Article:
Federal judge joins others, says bankruptcy court not allowed to impose punitive sanctions

By David Hutton | Jan 17, 2018

BURLINGTON, Vt. (Legal Newsline) – A U.S. district court judge has overturned a bankruptcy court ruling leveling $375,000 in punitive sanctions against PHH Mortgage Corp. in three Chapter 13 cases pending in the U.S. Bankruptcy Court for the District of Vermont.

District Judge Geoffrey W. Crawford issued the Dec. 18, opinion, which overturned the bankruptcy court’s decision and remanded the case for further proceedings.

Daniel A. Lowenthal, a partner at New York-based Patterson Belknap Webb & Tyler LLP, said other courts have agreed with Crawford’s opinion. 

“I think the judge in this case, and it is the view of a couple of circuit courts of appeal, that bankruptcy judges should not be hitting parties with punitive sanctions,” he told Legal Newsline. “I think the key word is punitive. It is important to note that bankruptcy judges can sanction parties.”

PHH was the mortgage servicer in each case, which all concerned debtors who had remained in their homes after filing their bankruptcy petitions, according to the Dec. 18 decision. 

In each case, the homeowners had made conduit mortgage payments through the office of the U.S. Chapter 13 trustee. At issue in the three suits was PHH's charging of property inspection fees, the decision states.

"The basis for the sanctions was the admitted violation of Bankruptcy Rule 3002.1, which limits the time in which a mortgage creditor is permitted to bill for post-petition charges," the opinion states.

However, Crawford pointed out in the decision that courts are favoring “the narrower construction of the bankruptcy court’s statutory and inherent punitive sanctions power. This narrower construction is also consistent with the direction of 2nd Circuit precedent addressing the scope of the bankruptcy court’s contempt authority in other contexts,” Crawford wrote.

While the courts seemingly have drawn a line in the sand when it comes to sanctions, there are instances when general sanctions can be necessary. 

“As a general matter, judges are not going out of their way to sanction parties,” Lowenthal said. “For some type of sanction to be invoked, there has to be something egregious that has occurred. Usually, there is something that is so out of bounds that a judge would think some type of sanction is warranted..

Crawford's ruling says he took guidance from relevant case law and the U.S. Court of Appeals for the Second Circuit.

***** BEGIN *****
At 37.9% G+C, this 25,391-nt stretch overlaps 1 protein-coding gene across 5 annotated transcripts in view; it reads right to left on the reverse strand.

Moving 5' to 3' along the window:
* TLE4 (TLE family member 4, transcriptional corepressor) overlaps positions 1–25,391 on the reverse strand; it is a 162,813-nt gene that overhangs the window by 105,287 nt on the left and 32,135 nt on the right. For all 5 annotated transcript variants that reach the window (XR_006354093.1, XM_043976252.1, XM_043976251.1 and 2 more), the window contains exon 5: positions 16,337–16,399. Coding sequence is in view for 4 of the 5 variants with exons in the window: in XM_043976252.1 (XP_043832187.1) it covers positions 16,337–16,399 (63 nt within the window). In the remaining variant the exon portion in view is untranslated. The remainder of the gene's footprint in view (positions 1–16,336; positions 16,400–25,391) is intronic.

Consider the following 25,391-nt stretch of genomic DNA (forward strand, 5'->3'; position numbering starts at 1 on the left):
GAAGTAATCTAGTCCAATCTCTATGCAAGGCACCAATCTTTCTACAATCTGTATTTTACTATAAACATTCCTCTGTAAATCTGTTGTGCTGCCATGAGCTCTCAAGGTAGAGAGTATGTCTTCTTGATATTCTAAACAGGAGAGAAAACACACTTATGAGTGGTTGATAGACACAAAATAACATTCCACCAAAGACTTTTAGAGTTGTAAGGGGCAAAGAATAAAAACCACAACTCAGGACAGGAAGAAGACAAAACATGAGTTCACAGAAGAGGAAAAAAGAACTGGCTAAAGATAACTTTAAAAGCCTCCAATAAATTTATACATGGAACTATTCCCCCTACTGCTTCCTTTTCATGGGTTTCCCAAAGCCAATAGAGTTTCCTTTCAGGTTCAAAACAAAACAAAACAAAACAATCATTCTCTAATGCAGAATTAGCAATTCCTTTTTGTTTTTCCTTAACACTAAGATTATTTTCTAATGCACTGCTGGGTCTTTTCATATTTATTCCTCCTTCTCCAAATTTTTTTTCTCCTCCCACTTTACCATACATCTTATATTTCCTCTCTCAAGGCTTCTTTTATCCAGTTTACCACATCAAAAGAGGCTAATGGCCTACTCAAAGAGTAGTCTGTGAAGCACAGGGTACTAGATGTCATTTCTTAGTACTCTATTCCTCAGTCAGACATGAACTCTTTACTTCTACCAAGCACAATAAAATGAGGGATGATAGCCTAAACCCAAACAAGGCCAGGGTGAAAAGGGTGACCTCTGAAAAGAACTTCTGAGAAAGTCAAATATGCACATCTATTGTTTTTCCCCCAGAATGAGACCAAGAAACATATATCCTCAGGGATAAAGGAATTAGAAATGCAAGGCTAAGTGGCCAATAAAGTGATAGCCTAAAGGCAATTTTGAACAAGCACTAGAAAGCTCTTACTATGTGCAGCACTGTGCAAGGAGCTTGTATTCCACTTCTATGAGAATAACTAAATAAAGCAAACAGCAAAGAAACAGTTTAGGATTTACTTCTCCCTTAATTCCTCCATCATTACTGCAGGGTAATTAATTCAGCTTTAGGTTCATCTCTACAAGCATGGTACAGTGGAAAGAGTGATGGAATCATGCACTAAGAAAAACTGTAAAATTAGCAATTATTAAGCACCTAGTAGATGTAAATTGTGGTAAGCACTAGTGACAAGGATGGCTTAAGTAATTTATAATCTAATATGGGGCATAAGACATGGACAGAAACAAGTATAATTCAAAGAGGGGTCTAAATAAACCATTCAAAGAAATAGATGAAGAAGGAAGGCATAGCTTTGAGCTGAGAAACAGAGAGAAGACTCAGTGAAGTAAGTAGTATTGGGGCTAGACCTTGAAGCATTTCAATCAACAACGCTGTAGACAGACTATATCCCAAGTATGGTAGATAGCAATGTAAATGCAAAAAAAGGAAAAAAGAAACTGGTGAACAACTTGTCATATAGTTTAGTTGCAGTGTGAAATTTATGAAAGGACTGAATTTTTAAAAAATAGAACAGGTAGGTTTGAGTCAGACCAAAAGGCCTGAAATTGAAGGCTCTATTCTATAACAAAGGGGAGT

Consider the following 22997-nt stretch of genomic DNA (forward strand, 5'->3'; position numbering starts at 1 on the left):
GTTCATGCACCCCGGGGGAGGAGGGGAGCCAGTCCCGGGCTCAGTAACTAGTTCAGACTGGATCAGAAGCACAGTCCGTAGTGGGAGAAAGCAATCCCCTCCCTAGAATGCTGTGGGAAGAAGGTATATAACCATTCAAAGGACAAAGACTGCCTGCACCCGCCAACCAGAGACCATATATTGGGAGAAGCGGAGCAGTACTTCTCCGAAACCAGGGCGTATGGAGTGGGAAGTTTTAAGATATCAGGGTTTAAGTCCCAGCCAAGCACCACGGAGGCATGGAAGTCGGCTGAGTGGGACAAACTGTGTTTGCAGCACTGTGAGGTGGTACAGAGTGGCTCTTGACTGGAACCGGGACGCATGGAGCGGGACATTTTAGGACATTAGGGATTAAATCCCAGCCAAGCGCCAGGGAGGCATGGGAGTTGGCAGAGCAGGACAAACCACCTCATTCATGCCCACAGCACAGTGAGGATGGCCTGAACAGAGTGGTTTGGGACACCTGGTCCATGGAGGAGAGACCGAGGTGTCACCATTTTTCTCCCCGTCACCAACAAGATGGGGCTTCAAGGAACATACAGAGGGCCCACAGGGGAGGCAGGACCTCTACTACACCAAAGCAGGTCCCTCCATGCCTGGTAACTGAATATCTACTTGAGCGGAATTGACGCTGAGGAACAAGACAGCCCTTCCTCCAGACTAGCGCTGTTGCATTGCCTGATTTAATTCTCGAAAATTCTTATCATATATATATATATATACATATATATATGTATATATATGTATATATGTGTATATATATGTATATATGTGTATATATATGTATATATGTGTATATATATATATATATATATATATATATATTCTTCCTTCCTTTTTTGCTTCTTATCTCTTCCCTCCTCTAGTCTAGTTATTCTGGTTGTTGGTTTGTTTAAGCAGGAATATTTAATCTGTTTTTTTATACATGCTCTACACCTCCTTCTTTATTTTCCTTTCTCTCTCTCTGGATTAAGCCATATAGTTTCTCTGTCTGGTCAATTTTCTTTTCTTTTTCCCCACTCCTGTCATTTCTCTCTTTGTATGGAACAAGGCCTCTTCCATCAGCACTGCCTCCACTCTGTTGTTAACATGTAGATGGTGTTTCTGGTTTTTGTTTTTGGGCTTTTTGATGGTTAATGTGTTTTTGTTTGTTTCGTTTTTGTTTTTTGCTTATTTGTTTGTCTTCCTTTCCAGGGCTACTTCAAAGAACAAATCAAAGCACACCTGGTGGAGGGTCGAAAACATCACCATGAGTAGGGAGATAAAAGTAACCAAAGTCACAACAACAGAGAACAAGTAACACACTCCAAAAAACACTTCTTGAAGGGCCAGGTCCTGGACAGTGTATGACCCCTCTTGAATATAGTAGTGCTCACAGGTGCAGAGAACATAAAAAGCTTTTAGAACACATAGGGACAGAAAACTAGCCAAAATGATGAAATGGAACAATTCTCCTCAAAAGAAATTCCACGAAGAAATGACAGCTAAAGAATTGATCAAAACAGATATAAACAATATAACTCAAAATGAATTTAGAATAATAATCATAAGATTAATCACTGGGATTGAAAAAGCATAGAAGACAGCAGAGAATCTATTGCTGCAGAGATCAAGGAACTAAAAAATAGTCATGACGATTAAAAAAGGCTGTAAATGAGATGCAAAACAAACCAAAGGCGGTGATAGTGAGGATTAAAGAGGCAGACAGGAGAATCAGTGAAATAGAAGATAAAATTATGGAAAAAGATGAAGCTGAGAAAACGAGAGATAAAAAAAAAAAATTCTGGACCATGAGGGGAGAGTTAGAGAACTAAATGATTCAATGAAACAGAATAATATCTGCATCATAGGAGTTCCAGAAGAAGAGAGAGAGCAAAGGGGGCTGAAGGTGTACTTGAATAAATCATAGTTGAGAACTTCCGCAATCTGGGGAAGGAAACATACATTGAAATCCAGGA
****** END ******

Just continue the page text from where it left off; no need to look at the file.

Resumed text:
"(T)his court concludes that the statutory and inherent powers of the Bankruptcy Court are not sufficient to support the Bankruptcy Court’s imposition upon PHH of $300,000 in punitive sanctions," the ruling states.

The bankruptcy court made three points as it supported its decision to impose the punitive sanctions, including Bankruptcy Rule 3002.1, its inherent authority and 11 U.S.C. § 105. 

Crawford wasn’t swayed by the trustees’ position on Rule 3002.1. 

“The parties have not cited and the court has not found any case from any American jurisdiction in which a bankruptcy court has imposed sanctions on this basis and in this manner,” he wrote in the decision. “The bankruptcy court acknowledged that it acted without precedent.”

Further, after mulling the evolution of the law and reviewing the "precedential authorities from other circuits on both sides of the circuit split, and having taken some guidance from relevant case law from the 2nd Circuit, this court concludes that the statutory and inherent powers of the bankruptcy court are not sufficient to support the bankruptcy court’s imposition upon PHH of $300,000 in punitive sanctions,” Crawford's decision stated.

The case was remanded back to the lower court for further proceedings, unless a settlement is agreed upon. 

Lowenthal noted that Crawford and other judges are of the opinion that punitive sanctions can be warranted and they can refer that to the district court judge, who would have the power to decide whether such sanctions are warranted. 

“While bankruptcy judges don’t have the power to issue punitive sanctions on their own, they do have the power to have that matter placed before another judge, which would be a district judge,” he concluded. “It would be a referral to the higher judge to decide if the punitive sanctions are warranted.”

In remanding the case, Crawford said the bankruptcy court ultimately can refer the matter of punitive sanctions to the district court. 

“Alternatively, it may take steps to enforce its orders short of punitive sanctions of the scope and type imposed in these cases,” he concluded.

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